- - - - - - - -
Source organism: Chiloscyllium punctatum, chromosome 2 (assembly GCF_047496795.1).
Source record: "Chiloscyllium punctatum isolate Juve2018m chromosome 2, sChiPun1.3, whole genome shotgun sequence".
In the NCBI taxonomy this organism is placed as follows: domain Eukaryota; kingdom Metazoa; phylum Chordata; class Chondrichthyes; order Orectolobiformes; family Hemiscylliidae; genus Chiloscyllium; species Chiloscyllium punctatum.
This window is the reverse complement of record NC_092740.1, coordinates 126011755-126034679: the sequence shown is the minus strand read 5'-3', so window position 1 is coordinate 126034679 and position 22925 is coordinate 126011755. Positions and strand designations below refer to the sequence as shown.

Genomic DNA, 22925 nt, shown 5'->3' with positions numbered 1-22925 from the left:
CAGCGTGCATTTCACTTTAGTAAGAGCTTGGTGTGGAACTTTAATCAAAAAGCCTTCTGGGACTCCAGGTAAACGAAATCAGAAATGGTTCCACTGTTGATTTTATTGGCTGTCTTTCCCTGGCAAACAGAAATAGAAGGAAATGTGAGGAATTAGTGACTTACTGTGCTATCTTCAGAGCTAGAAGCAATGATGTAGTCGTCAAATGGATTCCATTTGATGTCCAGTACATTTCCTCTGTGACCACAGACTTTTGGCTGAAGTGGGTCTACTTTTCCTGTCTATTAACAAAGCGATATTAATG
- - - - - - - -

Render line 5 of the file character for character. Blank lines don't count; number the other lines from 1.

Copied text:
Genomic DNA, 22925 nt, shown 5'->3' with positions numbered 1-22925 from the left: